Millions of younger workers to be 'worse off' under new state pension
More than 11 million workers now in their 20s and 30s will end up worse off as a result of reforms to the state pension, a think tank has said.
The Pensions Policy Institute (PPI) has calculated that the vast majority of younger people will get less out of the new system than the old one.
Anyone retiring after Wednesday 6 April will be part of the new single-tier or flat-rate state pension.
The government said young people would benefit from better workplace pensions.
The PPI told the BBC that three-quarters of people in their 20s would lose an average of £19,000 over the course of their retirement, as a result of moving to the new system.
Approximately two-thirds of workers in their 30s would lose an average of £17,000, it said.
However, not everyone in those age groups will lose out. The rest of the workers in both those categories will gain an average of £10,000, according to the PPI.
Winners and losers
In total, the PPI said that 11.4 million younger workers would get less out of the new system than they would have done, had the old system carried on.
This is because of the abolition of the second state pension, otherwise known as Serps.
Under the old two-tier system, workers built up additional savings in the second state pension. This paid an additional income over and above the basic amount of £120 a week.
Younger workers will not qualify for the second state pension, even though they will be paying full National Insurance Contributions (NICs).
Older workers who have already made contributions to the second state pension will see those payments protected.
"I think people would be surprised to find out that there was a state second pension, so I don't think people are that aware of the top-up," said Chris Curry, director of the PPI.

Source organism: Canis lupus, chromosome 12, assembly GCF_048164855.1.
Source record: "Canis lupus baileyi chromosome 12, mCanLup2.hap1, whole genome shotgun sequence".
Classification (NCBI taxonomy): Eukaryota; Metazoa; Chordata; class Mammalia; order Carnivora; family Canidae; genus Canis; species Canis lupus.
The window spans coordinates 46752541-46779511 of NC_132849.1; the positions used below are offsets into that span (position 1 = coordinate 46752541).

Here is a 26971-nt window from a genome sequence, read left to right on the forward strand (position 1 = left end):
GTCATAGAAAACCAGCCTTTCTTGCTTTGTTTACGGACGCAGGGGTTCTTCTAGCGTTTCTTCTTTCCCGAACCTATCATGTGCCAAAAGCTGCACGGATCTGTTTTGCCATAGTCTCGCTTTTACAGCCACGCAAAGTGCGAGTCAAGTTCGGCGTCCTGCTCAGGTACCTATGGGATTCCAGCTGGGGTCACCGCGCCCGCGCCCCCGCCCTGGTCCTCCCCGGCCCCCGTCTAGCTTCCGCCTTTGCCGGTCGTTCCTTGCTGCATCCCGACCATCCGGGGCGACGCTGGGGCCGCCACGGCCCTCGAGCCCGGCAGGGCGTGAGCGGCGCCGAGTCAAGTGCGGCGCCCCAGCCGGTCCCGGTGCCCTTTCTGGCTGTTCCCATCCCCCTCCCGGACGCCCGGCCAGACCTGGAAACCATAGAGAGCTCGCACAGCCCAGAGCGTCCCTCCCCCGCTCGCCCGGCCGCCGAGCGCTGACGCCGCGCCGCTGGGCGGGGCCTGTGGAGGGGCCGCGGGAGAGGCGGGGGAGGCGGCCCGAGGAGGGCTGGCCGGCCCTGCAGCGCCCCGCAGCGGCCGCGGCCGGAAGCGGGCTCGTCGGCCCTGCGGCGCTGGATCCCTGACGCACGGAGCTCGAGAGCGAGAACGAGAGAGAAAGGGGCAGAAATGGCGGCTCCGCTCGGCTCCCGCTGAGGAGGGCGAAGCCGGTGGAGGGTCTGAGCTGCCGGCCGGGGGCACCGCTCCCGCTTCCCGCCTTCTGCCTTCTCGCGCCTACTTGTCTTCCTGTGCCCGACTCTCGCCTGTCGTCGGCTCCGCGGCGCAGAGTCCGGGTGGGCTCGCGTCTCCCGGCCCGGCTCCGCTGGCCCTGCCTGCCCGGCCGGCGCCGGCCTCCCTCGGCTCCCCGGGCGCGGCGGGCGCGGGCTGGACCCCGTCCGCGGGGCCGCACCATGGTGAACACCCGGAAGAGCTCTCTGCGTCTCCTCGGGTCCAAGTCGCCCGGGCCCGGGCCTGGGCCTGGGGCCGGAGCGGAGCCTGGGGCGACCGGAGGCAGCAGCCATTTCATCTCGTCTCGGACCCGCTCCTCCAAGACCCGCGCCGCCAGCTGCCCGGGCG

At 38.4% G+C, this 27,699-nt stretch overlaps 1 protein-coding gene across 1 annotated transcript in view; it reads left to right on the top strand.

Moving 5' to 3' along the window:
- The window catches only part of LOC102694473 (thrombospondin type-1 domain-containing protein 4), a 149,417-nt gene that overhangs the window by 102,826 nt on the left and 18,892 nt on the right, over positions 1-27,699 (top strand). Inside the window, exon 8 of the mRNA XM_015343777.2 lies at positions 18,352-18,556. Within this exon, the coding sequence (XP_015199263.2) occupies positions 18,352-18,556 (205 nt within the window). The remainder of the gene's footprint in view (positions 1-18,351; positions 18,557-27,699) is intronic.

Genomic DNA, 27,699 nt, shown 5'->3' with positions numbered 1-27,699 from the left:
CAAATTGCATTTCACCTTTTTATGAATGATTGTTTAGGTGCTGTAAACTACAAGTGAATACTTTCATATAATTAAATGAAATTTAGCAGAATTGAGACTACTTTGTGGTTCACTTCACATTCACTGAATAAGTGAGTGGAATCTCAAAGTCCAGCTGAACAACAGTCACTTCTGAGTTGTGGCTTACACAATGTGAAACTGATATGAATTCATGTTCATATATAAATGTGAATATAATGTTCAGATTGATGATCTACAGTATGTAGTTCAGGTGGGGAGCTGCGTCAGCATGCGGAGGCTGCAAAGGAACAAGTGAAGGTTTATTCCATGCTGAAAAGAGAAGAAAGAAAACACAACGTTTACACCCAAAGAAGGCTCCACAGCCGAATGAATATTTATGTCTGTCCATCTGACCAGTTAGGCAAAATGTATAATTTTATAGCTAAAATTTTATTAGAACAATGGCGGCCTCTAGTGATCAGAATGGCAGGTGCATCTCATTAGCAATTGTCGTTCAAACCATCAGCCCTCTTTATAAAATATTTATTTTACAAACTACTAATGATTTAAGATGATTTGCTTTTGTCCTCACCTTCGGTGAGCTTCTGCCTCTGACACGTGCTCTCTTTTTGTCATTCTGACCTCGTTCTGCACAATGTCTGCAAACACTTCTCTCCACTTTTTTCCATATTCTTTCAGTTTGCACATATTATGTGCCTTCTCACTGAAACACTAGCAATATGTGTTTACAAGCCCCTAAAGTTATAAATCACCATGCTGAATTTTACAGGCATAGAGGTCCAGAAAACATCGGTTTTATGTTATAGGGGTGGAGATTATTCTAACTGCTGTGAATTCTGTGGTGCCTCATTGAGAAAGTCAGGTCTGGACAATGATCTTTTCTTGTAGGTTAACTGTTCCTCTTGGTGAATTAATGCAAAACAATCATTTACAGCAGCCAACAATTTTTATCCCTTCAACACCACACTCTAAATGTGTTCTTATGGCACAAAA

"And I think people will be even more surprised to find out that what's replacing it is less generous."
For an extensive guide to the state pension change click here.
Case study: Saskia Revell
Saskia Revell, from Hertfordshire, is 32. Under the old system, she could expect to retire on £178 a week, made up of £120 of the basic state pension, and £58 a week under the second state pension. Under the new system she will get £155.
"Just with the cost of housing, trying to get paid enough, and now hearing that the pension is disappointing, it's quite a shock," she told the BBC.
The government said that its reforms were designed to ensure that the state pension remains affordable and sustainable for future generations.
In the long run, the new system will be less expensive for the tax-payer.
The Department for Work and Pensions (DWP) said that young people in particular will benefit from automatic enrolment in workplace pensions.
"It's misleading to look at the new state pension in isolation," said a spokesperson for the DWP.
"The truth is that by bringing in automatic enrolment into workplace pensions more young people will have the opportunity to save than ever before."
Government projections show that, in the first 15 years of the new system, 75% of pensioners will receive more than they would have done under the old system.